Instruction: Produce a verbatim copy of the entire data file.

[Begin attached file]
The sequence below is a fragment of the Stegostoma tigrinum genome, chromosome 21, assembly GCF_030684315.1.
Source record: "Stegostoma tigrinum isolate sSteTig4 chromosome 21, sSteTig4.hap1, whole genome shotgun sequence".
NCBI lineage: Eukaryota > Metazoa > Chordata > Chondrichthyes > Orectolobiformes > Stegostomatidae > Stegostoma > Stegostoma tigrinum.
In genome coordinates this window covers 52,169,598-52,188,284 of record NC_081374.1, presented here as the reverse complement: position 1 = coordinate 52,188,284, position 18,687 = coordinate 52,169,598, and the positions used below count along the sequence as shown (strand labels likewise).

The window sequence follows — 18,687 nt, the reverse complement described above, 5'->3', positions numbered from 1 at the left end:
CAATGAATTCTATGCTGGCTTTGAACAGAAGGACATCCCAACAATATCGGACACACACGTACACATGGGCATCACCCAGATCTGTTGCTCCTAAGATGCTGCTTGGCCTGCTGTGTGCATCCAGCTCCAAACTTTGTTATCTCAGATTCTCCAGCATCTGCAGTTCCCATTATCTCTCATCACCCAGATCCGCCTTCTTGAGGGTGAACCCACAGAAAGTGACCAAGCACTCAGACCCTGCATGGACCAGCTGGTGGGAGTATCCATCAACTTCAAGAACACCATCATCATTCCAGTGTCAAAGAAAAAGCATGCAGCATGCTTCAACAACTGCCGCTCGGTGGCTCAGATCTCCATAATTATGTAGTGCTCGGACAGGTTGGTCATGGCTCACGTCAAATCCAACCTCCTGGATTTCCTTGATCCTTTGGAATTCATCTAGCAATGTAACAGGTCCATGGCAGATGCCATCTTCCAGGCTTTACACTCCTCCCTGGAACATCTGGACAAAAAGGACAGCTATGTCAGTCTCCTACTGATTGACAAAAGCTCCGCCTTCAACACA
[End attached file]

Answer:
The sequence below is a fragment of the Stegostoma tigrinum genome, chromosome 21, assembly GCF_030684315.1.
Source record: "Stegostoma tigrinum isolate sSteTig4 chromosome 21, sSteTig4.hap1, whole genome shotgun sequence".
NCBI lineage: Eukaryota > Metazoa > Chordata > Chondrichthyes > Orectolobiformes > Stegostomatidae > Stegostoma > Stegostoma tigrinum.
In genome coordinates this window covers 52,169,598-52,188,284 of record NC_081374.1, presented here as the reverse complement: position 1 = coordinate 52,188,284, position 18,687 = coordinate 52,169,598, and the positions used below count along the sequence as shown (strand labels likewise).

The window sequence follows — 18,687 nt, the reverse complement described above, 5'->3', positions numbered from 1 at the left end:
CAATGAATTCTATGCTGGCTTTGAACAGAAGGACATCCCAACAATATCGGACACACACGTACACATGGGCATCACCCAGATCTGTTGCTCCTAAGATGCTGCTTGGCCTGCTGTGTGCATCCAGCTCCAAACTTTGTTATCTCAGATTCTCCAGCATCTGCAGTTCCCATTATCTCTCATCACCCAGATCCGCCTTCTTGAGGGTGAACCCACAGAAAGTGACCAAGCACTCAGACCCTGCATGGACCAGCTGGTGGGAGTATCCATCAACTTCAAGAACACCATCATCATTCCAGTGTCAAAGAAAAAGCATGCAGCATGCTTCAACAACTGCCGCTCGGTGGCTCAGATCTCCATAATTATGTAGTGCTCGGACAGGTTGGTCATGGCTCACGTCAAATCCAACCTCCTGGATTTCCTTGATCCTTTGGAATTCATCTAGCAATGTAACAGGTCCATGGCAGATGCCATCTTCCAGGCTTTACACTCCTCCCTGGAACATCTGGACAAAAAGGACAGCTATGTCAGTCTCCTACTGATTGACAAAAGCTCCGCCTTCAACACA